Wolf Facts

The Texas wolf (Canis lupus monstrabilis) is a subspecies of the gray wolf (Canis lupus) found mainly in Texas and New Mexico. Described in 1937 by the biologist Edward Alphonso Goldman, this canid died out five years later in 1942 and was posthumously merged by some authors with the Mexican wolf. Today, the Texas wolf is recognized as a distinct subspecies but its status is not unanimous.
  • 2 min reading
The Mongolian mountain wolf (Canis Lupus Mongolonensis) was classified as a subspecies of the gray wolf (Canis lupus) by biologist Edward A. Goldman in 1937. Its name was given to it by the Mogollon Mountain Indians in Arizona and New Mexico.
  • 1 min reading
The Hokkaido wolf (Canis lupus hattai), or Ezo wolf, is an extinct subspecies of the gray wolf native to Japan where the Honshu wolf (Canis lupus hodophilax) was also found. The Hokkaido wolf was classified as a subspecies of the gray wolf in 1931 by the Japanese Kyukichi Kishida.
  • 2 min reading
The Manitoba wolf (Canis lupus griseoalbus) is one of the subspecies of the grey wolf (Canis lupus). It was described by zoologist Spencer Baird in 1858. Although the Manitoba wolf is officially classified as a subspecies, many specialists do not recognize it as such, considering it as a subspecies of the Hudson Bay wolf.
  • 1 min reading
Gregor's red wolf (Canis lupus gregoryi), also known as Gregory's wolf, is a subspecies of the red wolf described in 1937 by Edward Alphonso Goldman. Its current taxonomy as a subspecies of grey wolf or red wolf is not yet clear, with some authors classifying Gregor's red wolf as either species.
  • 1 min reading
The Bernard's wolf (Canis lupus bernardi) also known as Victoria Island wolf or Banks Island wolf is a subspecies of the grey wolf. This canid was identified in 1943 by zoologist John Anderson. The skin and skull of an adult male had been brought back by Pierre Bernard, hence the name "Bernardi" in Latin.
  • 1 min reading

The Cascade Mountain wolf (Canis lupus fuscus) was a subspecies of the grey wolf (Canis lupus). This canid was described by Edward Alphonso Goldman in 1945. Nevertheless, the first description was made earlier by Sir John Richardson in 1839 and is the authoritative description of the current taxonomy. The Cascade wolf is also known as the brown wolf or Oregon wolf.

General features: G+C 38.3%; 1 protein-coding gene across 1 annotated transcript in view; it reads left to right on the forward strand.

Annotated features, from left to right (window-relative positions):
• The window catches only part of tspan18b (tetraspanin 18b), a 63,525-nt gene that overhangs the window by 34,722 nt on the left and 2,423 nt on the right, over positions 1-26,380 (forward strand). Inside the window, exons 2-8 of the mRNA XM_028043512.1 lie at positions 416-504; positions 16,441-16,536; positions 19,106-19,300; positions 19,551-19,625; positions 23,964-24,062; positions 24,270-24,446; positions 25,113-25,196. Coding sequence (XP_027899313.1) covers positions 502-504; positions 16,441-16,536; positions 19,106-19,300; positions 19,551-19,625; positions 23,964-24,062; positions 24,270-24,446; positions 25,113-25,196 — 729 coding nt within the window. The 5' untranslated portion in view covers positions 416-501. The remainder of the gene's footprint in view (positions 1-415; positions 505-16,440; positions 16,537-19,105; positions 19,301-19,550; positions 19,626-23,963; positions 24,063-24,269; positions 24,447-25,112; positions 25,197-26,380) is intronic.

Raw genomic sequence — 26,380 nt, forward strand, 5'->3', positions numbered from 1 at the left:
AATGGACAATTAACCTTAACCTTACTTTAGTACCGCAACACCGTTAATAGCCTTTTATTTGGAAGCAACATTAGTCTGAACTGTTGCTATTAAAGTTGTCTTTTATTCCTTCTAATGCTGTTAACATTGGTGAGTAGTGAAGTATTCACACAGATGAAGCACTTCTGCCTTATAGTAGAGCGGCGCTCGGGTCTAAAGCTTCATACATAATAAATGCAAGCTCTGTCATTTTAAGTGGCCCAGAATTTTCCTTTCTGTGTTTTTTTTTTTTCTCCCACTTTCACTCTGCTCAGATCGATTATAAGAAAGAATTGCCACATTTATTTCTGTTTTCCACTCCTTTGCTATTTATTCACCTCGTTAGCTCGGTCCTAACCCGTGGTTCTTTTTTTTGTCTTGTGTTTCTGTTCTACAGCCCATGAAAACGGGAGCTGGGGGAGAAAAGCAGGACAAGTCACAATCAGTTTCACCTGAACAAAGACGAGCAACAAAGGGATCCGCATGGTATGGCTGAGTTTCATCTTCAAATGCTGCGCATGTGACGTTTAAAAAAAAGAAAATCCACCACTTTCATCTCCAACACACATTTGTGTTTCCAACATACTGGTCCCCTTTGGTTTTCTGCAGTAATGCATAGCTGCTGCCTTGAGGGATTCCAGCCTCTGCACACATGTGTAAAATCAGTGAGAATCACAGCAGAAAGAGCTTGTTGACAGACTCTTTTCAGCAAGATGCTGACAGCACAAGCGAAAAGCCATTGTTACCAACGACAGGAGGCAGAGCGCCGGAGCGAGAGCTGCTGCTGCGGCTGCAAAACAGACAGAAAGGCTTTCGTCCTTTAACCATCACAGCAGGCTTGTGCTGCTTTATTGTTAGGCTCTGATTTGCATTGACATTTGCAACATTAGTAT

• 1 min reading
The Florida black wolf (Canis lupus floridanus) is one of the subspecies of the grey wolf (Canis lupus). This canid was officially declared extinct in 1921, although it has not been seen in the wild since 1908. Its status was long controversial, as it was once considered a subspecies of the red wolf (Canis rufus). The Florida black wolf is also known as the Florida wolf or black wolf.
  • 2 min reading
The Newfoundland wolf (Canis lupus beothucus) is an extinct subspecies of the grey wolf (Canis lupus). This canid was officially declared extinct in 1930. The Newfoundland wolf was described in 1937 by zoologists Glover Morrill Allen and Thomas Barbour.
  • 2 min reading
The Kenai Peninsula wolf (Canis lupus alces) is a subspecies of the grey wolf. This canid was the largest wolf in North America before it was exterminated by man. The Kenai Peninsula wolf was described by Edward Alphonso Goldman in 1941.
  • 2 min reading
The Yukon wolf (Canis lupus pambasileus) also known as Interior Alaskan wolf is a subspecies of the grey wolf. This canid is one of the largest of the species Canis lupus in North America. Its Latin name was given to it in 1905 by the American zoologist Daniel Giraud Elliot. Some scientists believe that it is just a close relative of the Alaskan tundra wolf (Canis lupus tundrarum).
  • 2 min reading
The Greenland wolf (Canis lupus orion) is a subspecies of the grey wolf. It was described by the British zoologist Reginald Innes Pocock in 1935.
  • 2 min reading
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